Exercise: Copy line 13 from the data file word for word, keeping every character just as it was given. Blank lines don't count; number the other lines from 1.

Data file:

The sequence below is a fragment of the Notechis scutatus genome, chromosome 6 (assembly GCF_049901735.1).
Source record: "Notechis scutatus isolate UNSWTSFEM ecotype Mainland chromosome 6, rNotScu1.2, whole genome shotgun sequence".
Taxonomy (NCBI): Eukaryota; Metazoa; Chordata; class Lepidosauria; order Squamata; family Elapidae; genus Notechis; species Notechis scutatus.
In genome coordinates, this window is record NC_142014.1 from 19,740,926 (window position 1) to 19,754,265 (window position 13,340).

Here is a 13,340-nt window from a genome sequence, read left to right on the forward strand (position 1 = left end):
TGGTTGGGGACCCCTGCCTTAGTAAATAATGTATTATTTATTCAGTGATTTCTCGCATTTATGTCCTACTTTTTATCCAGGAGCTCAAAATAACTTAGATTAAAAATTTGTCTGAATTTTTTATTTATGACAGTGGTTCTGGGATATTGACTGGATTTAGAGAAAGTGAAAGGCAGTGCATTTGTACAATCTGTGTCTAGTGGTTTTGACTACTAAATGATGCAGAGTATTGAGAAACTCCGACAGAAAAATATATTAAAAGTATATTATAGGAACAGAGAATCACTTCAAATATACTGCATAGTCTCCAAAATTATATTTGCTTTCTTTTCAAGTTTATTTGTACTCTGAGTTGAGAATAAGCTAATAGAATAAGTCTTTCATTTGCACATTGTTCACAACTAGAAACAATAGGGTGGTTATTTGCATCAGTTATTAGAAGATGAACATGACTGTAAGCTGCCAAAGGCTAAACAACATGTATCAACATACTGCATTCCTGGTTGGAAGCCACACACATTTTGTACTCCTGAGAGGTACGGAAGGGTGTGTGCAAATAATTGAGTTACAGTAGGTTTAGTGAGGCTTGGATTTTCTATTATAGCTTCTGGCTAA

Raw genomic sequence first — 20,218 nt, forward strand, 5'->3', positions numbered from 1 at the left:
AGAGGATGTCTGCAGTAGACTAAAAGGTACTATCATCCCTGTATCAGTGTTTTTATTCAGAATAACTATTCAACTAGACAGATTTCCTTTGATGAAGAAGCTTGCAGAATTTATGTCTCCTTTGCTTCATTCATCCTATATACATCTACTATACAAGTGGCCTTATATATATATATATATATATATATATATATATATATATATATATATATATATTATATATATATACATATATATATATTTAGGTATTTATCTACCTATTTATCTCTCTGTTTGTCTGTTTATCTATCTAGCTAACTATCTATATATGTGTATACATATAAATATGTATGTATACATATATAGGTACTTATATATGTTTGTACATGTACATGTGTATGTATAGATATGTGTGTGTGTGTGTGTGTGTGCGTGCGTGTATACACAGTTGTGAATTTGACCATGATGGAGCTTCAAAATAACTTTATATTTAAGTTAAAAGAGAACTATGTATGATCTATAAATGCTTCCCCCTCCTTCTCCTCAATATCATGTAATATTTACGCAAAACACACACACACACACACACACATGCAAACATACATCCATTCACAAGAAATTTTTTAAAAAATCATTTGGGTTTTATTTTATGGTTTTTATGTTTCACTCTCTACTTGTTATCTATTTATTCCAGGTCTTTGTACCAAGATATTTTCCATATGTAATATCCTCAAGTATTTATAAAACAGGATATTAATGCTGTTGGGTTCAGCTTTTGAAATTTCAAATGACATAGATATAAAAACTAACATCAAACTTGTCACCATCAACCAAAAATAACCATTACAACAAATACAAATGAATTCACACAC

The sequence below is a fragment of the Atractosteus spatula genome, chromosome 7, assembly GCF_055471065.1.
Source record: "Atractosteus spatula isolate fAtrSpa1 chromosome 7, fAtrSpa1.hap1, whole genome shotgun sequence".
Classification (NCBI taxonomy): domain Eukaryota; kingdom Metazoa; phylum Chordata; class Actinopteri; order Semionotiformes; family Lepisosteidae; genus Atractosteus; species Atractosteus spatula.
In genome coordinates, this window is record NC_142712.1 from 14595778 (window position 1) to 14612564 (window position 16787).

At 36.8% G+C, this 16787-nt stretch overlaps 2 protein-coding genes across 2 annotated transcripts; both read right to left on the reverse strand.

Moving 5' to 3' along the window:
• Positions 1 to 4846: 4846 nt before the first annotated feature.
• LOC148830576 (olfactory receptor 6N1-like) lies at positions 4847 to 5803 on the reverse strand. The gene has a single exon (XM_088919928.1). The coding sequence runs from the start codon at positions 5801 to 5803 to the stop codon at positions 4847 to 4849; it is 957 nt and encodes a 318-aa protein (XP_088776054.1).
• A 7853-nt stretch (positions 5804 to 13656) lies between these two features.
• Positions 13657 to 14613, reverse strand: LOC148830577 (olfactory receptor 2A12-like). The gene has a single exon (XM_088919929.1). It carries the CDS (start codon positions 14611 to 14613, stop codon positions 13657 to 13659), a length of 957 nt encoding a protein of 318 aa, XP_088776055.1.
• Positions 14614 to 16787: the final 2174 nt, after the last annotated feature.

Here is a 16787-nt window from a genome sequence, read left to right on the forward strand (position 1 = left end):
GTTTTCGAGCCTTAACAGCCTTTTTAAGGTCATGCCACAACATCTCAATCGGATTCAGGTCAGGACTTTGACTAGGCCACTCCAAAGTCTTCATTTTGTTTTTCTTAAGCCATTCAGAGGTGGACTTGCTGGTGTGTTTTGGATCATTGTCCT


At 36.8% G+C, this 16787-nt stretch overlaps 2 protein-coding genes across 2 annotated transcripts; both read right to left on the reverse strand.